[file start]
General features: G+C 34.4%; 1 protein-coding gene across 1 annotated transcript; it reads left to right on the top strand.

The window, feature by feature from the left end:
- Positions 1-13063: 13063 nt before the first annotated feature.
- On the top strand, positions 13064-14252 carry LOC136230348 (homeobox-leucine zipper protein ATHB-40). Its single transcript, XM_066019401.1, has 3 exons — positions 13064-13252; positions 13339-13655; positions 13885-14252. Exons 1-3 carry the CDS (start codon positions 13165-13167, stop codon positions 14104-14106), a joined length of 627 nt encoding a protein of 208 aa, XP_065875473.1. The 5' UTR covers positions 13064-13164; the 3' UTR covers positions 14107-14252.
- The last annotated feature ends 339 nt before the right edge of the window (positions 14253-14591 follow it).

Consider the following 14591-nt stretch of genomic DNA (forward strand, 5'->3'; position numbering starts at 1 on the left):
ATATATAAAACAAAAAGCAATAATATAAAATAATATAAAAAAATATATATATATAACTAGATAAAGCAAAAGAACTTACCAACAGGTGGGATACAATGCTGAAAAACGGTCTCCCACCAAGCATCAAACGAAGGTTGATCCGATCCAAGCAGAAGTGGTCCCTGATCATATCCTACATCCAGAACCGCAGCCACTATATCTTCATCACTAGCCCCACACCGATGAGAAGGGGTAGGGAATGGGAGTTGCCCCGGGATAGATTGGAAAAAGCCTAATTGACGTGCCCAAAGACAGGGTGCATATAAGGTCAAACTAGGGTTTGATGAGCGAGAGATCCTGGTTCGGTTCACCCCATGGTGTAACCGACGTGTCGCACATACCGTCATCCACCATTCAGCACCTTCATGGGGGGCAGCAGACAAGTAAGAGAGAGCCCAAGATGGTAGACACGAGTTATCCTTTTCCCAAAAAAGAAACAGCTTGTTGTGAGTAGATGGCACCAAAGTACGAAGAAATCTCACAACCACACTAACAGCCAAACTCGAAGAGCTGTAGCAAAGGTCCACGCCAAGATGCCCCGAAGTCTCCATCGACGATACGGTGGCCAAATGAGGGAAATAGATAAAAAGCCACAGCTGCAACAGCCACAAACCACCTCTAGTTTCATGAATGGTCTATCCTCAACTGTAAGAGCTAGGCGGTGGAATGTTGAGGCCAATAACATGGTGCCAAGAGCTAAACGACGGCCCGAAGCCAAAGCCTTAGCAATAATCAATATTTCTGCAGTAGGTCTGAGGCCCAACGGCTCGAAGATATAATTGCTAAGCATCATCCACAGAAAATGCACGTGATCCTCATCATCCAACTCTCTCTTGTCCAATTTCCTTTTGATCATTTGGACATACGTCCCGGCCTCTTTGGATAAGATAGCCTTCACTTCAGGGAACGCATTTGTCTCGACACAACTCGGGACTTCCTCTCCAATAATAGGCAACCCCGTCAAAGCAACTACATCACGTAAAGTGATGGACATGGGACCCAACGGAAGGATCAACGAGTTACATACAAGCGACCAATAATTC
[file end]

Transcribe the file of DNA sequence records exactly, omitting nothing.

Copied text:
General features: G+C 34.4%; 1 protein-coding gene across 1 annotated transcript; it reads left to right on the top strand.

The window, feature by feature from the left end:
- Positions 1-13063: 13063 nt before the first annotated feature.
- On the top strand, positions 13064-14252 carry LOC136230348 (homeobox-leucine zipper protein ATHB-40). Its single transcript, XM_066019401.1, has 3 exons — positions 13064-13252; positions 13339-13655; positions 13885-14252. Exons 1-3 carry the CDS (start codon positions 13165-13167, stop codon positions 14104-14106), a joined length of 627 nt encoding a protein of 208 aa, XP_065875473.1. The 5' UTR covers positions 13064-13164; the 3' UTR covers positions 14107-14252.
- The last annotated feature ends 339 nt before the right edge of the window (positions 14253-14591 follow it).

Consider the following 14591-nt stretch of genomic DNA (forward strand, 5'->3'; position numbering starts at 1 on the left):
ATATATAAAACAAAAAGCAATAATATAAAATAATATAAAAAAATATATATATATAACTAGATAAAGCAAAAGAACTTACCAACAGGTGGGATACAATGCTGAAAAACGGTCTCCCACCAAGCATCAAACGAAGGTTGATCCGATCCAAGCAGAAGTGGTCCCTGATCATATCCTACATCCAGAACCGCAGCCACTATATCTTCATCACTAGCCCCACACCGATGAGAAGGGGTAGGGAATGGGAGTTGCCCCGGGATAGATTGGAAAAAGCCTAATTGACGTGCCCAAAGACAGGGTGCATATAAGGTCAAACTAGGGTTTGATGAGCGAGAGATCCTGGTTCGGTTCACCCCATGGTGTAACCGACGTGTCGCACATACCGTCATCCACCATTCAGCACCTTCATGGGGGGCAGCAGACAAGTAAGAGAGAGCCCAAGATGGTAGACACGAGTTATCCTTTTCCCAAAAAAGAAACAGCTTGTTGTGAGTAGATGGCACCAAAGTACGAAGAAATCTCACAACCACACTAACAGCCAAACTCGAAGAGCTGTAGCAAAGGTCCACGCCAAGATGCCCCGAAGTCTCCATCGACGATACGGTGGCCAAATGAGGGAAATAGATAAAAAGCCACAGCTGCAACAGCCACAAACCACCTCTAGTTTCATGAATGGTCTATCCTCAACTGTAAGAGCTAGGCGGTGGAATGTTGAGGCCAATAACATGGTGCCAAGAGCTAAACGACGGCCCGAAGCCAAAGCCTTAGCAATAATCAATATTTCTGCAGTAGGTCTGAGGCCCAACGGCTCGAAGATATAATTGCTAAGCATCATCCACAGAAAATGCACGTGATCCTCATCATCCAACTCTCTCTTGTCCAATTTCCTTTTGATCATTTGGACATACGTCCCGGCCTCTTTGGATAAGATAGCCTTCACTTCAGGGAACGCATTTGTCTCGACACAACTCGGGACTTCCTCTCCAATAATAGGCAACCCCGTCAAAGCAACTACATCACGTAAAGTGATGGACATGGGACCCAACGGAAGGATCAACGAGTTACATACAAGCGACCAATAATTC